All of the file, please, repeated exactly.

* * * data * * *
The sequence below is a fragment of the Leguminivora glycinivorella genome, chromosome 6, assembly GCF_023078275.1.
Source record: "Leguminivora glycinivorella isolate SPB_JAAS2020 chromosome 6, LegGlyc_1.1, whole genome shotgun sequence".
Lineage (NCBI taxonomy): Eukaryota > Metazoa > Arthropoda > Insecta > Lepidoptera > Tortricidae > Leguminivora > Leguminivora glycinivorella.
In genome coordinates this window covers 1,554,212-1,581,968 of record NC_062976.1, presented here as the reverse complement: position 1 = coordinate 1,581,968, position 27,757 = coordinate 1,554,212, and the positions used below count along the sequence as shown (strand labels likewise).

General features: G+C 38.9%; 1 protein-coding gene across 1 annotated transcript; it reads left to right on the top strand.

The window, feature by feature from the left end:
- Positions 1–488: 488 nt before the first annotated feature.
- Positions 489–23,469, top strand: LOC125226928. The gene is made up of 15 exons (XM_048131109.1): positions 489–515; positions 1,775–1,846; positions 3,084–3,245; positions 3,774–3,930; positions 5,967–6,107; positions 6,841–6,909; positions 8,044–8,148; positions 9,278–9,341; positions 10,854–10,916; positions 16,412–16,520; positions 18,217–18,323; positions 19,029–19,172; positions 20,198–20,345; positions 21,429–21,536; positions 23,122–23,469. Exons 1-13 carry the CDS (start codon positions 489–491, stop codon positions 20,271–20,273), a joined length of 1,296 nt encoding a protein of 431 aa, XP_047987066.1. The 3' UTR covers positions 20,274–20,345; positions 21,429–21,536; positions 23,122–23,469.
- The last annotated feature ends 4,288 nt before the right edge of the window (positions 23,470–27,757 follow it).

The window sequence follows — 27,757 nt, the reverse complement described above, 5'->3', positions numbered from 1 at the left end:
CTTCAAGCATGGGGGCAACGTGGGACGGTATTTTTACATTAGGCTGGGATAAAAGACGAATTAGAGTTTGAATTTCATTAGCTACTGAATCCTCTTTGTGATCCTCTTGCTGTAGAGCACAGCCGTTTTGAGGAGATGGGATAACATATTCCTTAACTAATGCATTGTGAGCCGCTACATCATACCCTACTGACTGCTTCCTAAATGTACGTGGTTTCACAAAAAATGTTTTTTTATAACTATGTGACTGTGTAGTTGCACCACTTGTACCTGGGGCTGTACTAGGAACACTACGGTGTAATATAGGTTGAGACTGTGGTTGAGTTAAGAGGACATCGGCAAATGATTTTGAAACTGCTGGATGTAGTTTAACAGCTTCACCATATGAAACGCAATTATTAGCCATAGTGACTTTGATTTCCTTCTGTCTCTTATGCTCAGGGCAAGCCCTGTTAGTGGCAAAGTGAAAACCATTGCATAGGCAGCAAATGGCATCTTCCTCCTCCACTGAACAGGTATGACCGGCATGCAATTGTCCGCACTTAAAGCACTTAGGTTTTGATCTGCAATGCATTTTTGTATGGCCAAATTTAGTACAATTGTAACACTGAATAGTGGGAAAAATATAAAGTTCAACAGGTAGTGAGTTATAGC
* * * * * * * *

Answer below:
The sequence below is a fragment of the Leguminivora glycinivorella genome, chromosome 6, assembly GCF_023078275.1.
Source record: "Leguminivora glycinivorella isolate SPB_JAAS2020 chromosome 6, LegGlyc_1.1, whole genome shotgun sequence".
Lineage (NCBI taxonomy): Eukaryota > Metazoa > Arthropoda > Insecta > Lepidoptera > Tortricidae > Leguminivora > Leguminivora glycinivorella.
In genome coordinates this window covers 1,554,212-1,581,968 of record NC_062976.1, presented here as the reverse complement: position 1 = coordinate 1,581,968, position 27,757 = coordinate 1,554,212, and the positions used below count along the sequence as shown (strand labels likewise).

General features: G+C 38.9%; 1 protein-coding gene across 1 annotated transcript; it reads left to right on the top strand.

The window, feature by feature from the left end:
- Positions 1–488: 488 nt before the first annotated feature.
- Positions 489–23,469, top strand: LOC125226928. The gene is made up of 15 exons (XM_048131109.1): positions 489–515; positions 1,775–1,846; positions 3,084–3,245; positions 3,774–3,930; positions 5,967–6,107; positions 6,841–6,909; positions 8,044–8,148; positions 9,278–9,341; positions 10,854–10,916; positions 16,412–16,520; positions 18,217–18,323; positions 19,029–19,172; positions 20,198–20,345; positions 21,429–21,536; positions 23,122–23,469. Exons 1-13 carry the CDS (start codon positions 489–491, stop codon positions 20,271–20,273), a joined length of 1,296 nt encoding a protein of 431 aa, XP_047987066.1. The 3' UTR covers positions 20,274–20,345; positions 21,429–21,536; positions 23,122–23,469.
- The last annotated feature ends 4,288 nt before the right edge of the window (positions 23,470–27,757 follow it).

The window sequence follows — 27,757 nt, the reverse complement described above, 5'->3', positions numbered from 1 at the left end:
CTTCAAGCATGGGGGCAACGTGGGACGGTATTTTTACATTAGGCTGGGATAAAAGACGAATTAGAGTTTGAATTTCATTAGCTACTGAATCCTCTTTGTGATCCTCTTGCTGTAGAGCACAGCCGTTTTGAGGAGATGGGATAACATATTCCTTAACTAATGCATTGTGAGCCGCTACATCATACCCTACTGACTGCTTCCTAAATGTACGTGGTTTCACAAAAAATGTTTTTTTATAACTATGTGACTGTGTAGTTGCACCACTTGTACCTGGGGCTGTACTAGGAACACTACGGTGTAATATAGGTTGAGACTGTGGTTGAGTTAAGAGGACATCGGCAAATGATTTTGAAACTGCTGGATGTAGTTTAACAGCTTCACCATATGAAACGCAATTATTAGCCATAGTGACTTTGATTTCCTTCTGTCTCTTATGCTCAGGGCAAGCCCTGTTAGTGGCAAAGTGAAAACCATTGCATAGGCAGCAAATGGCATCTTCCTCCTCCACTGAACAGGTATGACCGGCATGCAATTGTCCGCACTTAAAGCACTTAGGTTTTGATCTGCAATGCATTTTTGTATGGCCAAATTTAGTACAATTGTAACACTGAATAGTGGGAAAAATATAAAGTTCAACAGGTAGTGAGTTATAGC